In total the investment agency had spent 10.9 million Turkish lira for advertisements placed in numerous publications. The Economist received the lion’s share, amounting to 1.9 million Turkish lira. Half of the ads ran before the June 12, 2011 national elections, and the rest appeared after the polls. Critical articles that appeared in The Economist in 2011 including one that was perceived as support for the main opposition Republican People’s Party (CHP) were a major source of criticism from Erdoğan’s ruling Justice and Development Party (AKP) at the time. The magazine’s critical coverage of Erdoğan’s handling of the anti-government protests in 2013 reinforced the conspiracy theories among the AKP leadership that The Economist was involved in an international plot against the party.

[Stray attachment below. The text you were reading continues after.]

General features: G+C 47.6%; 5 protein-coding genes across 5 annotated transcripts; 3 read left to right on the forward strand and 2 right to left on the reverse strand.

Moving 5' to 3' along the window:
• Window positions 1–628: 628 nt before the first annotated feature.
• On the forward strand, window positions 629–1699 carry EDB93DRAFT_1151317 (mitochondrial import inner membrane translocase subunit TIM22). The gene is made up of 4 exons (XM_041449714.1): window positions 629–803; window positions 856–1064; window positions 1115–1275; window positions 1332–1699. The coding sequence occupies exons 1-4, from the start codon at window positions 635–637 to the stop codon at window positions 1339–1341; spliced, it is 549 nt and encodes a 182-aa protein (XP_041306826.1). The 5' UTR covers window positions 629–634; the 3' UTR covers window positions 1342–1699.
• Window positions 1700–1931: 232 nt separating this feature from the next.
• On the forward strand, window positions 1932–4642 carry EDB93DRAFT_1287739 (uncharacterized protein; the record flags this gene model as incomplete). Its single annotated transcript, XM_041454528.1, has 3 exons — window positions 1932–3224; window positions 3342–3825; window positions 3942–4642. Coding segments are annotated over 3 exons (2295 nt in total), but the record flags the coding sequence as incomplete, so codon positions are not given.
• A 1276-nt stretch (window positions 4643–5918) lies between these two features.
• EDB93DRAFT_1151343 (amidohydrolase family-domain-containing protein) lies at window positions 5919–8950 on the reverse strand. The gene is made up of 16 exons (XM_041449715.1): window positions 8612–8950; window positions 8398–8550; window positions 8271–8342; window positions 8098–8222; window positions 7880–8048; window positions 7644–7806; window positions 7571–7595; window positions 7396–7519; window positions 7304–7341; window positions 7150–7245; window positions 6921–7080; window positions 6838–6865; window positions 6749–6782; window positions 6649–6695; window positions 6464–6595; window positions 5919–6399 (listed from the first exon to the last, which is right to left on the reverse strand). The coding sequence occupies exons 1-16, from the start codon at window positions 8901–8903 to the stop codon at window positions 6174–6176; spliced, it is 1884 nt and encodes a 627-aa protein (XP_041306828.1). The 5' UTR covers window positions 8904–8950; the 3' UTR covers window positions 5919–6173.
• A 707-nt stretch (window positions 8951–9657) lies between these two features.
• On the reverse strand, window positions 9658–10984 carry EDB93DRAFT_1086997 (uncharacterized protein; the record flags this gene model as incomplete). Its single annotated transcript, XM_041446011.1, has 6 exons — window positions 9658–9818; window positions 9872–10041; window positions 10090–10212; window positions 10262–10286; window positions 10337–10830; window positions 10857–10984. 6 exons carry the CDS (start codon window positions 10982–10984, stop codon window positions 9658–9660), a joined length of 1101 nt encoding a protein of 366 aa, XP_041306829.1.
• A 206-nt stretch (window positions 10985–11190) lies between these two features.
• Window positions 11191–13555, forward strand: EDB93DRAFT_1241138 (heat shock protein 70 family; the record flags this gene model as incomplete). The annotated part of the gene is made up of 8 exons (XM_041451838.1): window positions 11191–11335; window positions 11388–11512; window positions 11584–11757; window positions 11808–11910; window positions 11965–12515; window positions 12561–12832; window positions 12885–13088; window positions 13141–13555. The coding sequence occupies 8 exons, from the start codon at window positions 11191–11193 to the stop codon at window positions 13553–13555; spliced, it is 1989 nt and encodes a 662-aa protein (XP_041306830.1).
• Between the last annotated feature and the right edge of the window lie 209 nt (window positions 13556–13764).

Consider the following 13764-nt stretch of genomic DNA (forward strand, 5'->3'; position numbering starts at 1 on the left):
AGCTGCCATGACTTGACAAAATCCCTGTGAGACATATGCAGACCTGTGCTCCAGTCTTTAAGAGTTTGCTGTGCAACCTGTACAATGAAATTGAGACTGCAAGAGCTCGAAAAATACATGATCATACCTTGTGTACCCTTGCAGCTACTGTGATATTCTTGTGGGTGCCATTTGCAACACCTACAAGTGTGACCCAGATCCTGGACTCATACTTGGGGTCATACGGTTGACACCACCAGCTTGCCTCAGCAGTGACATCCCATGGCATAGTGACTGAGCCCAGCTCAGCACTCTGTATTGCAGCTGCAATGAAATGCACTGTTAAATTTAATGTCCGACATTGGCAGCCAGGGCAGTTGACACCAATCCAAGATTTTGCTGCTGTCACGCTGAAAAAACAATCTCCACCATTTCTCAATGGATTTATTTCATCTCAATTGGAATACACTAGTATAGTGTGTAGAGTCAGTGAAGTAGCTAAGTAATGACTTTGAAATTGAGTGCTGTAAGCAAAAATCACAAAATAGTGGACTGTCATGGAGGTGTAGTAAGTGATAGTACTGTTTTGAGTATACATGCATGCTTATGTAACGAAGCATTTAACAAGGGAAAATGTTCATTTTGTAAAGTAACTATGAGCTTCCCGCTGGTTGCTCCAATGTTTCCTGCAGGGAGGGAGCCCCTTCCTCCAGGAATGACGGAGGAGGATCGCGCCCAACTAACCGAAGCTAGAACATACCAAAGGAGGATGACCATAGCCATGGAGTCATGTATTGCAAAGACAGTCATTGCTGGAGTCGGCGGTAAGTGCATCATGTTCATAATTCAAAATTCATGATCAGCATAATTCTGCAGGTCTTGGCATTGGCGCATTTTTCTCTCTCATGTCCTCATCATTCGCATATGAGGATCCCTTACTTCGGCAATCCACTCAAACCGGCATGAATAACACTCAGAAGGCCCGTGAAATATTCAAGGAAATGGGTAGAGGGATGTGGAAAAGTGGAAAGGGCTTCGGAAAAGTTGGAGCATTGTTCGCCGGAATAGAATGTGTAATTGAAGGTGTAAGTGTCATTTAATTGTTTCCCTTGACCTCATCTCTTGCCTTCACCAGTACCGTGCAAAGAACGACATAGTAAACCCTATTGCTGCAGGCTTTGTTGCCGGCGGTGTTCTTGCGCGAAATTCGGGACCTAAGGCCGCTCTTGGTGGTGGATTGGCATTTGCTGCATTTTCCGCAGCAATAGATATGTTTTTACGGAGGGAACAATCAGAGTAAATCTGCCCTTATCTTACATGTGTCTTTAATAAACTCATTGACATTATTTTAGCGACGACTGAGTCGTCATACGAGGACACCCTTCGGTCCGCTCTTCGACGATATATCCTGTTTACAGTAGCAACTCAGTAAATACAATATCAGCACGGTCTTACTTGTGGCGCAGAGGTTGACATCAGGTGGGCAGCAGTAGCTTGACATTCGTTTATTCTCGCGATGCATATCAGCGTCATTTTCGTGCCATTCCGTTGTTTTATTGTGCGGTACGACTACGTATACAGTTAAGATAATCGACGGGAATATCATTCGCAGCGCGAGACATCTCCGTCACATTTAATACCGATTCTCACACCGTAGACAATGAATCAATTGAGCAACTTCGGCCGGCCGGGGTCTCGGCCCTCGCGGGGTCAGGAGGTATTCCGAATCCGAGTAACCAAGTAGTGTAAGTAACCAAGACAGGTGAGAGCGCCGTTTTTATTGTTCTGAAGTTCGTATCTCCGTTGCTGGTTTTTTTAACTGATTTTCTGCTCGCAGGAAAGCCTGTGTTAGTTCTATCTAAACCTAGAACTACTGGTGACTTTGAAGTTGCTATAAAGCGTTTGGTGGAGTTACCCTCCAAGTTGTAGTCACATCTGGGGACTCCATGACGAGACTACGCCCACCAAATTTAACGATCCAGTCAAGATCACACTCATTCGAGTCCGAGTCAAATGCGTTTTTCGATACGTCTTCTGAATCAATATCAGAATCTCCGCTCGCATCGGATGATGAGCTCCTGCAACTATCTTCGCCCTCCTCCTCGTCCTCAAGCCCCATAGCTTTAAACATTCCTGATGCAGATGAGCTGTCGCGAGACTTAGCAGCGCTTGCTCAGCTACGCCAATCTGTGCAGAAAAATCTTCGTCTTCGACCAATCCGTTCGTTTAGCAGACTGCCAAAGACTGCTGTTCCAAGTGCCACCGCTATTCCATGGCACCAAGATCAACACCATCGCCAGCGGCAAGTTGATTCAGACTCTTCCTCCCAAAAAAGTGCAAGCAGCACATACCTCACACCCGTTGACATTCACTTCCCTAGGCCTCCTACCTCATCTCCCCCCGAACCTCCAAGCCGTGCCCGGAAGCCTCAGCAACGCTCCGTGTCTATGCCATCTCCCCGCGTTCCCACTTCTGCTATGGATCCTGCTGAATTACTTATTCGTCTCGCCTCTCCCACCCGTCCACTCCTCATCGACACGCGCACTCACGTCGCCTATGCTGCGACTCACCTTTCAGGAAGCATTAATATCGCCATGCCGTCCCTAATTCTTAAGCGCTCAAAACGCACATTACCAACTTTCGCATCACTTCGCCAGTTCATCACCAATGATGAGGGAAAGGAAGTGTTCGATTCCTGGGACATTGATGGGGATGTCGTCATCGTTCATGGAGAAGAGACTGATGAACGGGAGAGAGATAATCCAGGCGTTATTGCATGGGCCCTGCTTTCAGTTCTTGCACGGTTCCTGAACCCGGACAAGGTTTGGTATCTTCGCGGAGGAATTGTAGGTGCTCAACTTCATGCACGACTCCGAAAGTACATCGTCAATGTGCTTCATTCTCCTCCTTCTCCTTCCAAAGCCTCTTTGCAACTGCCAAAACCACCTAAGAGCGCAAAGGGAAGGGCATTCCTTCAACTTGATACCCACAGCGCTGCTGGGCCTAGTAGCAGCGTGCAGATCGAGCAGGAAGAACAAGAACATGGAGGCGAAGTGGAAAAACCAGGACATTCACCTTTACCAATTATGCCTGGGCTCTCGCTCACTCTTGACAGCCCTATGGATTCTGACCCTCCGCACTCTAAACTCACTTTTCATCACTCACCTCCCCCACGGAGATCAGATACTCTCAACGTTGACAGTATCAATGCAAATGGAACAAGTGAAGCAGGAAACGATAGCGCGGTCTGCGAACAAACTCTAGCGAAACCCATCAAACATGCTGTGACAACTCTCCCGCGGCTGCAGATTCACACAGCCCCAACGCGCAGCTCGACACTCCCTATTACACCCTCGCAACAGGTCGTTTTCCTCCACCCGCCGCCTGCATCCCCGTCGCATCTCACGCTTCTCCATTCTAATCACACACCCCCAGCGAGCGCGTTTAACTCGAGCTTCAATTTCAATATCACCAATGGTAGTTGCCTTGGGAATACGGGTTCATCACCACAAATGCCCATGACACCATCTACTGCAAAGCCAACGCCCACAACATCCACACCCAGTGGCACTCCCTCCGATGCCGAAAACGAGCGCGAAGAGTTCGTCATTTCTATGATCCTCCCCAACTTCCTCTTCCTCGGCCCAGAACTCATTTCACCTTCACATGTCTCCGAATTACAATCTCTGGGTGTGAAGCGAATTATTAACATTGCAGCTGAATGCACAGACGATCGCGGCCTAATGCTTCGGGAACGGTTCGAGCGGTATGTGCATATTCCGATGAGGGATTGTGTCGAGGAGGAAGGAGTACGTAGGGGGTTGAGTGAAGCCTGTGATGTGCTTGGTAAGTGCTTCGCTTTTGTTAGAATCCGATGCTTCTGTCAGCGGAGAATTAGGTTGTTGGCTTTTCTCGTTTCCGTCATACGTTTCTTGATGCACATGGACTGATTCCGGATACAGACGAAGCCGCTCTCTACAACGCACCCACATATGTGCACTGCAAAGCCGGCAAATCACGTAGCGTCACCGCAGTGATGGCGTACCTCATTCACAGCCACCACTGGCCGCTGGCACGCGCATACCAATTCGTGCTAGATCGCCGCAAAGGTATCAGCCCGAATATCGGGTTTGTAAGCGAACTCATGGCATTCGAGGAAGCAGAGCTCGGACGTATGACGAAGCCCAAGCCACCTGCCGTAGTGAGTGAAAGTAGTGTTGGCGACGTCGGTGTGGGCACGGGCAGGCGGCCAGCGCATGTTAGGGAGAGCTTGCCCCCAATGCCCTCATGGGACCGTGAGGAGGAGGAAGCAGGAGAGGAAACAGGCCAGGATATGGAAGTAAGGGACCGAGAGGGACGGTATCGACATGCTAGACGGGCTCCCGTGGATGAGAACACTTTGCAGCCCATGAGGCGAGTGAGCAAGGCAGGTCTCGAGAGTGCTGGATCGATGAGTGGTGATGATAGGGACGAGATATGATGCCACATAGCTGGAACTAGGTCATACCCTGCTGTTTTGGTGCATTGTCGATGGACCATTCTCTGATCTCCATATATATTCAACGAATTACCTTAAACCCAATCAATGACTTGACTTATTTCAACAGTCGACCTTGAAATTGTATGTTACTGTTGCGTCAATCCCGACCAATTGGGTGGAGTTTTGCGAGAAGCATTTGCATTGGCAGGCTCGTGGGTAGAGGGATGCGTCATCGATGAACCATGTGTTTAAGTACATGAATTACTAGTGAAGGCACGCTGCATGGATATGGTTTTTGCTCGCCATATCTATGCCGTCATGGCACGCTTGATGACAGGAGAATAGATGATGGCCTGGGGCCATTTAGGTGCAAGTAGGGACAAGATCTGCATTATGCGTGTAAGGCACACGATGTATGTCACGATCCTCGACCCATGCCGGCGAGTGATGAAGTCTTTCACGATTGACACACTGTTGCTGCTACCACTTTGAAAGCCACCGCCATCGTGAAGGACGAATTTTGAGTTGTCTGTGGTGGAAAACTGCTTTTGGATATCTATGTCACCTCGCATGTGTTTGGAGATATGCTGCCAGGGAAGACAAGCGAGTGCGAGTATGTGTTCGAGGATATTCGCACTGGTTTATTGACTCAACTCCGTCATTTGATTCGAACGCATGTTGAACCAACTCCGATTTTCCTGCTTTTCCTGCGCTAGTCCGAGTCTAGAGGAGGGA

At the time, Turkish Minister of EU Affairs and Chief Negotiator Egemen Bagış slammed The Economist and stated that they did not take lightly the threats and ultimatums disguised as editorials from the news magazine. In a written statement he said: “The Economist did it again. A photoshopped portrait, lots of hype and a long list of demands. … I wonder when this paper last used that many modal verbs like ‘must’ and ‘should’ in an article, while trying to dictate to Turkey and its democratically elected government.” Bagış was forced to resign in 2014  in a major corruption probe that showed him taking $1.5 million in bribes from an Iranian sanctions buster in exchange for favors. He is currently serving as the Turkish ambassador to the Czech Republic.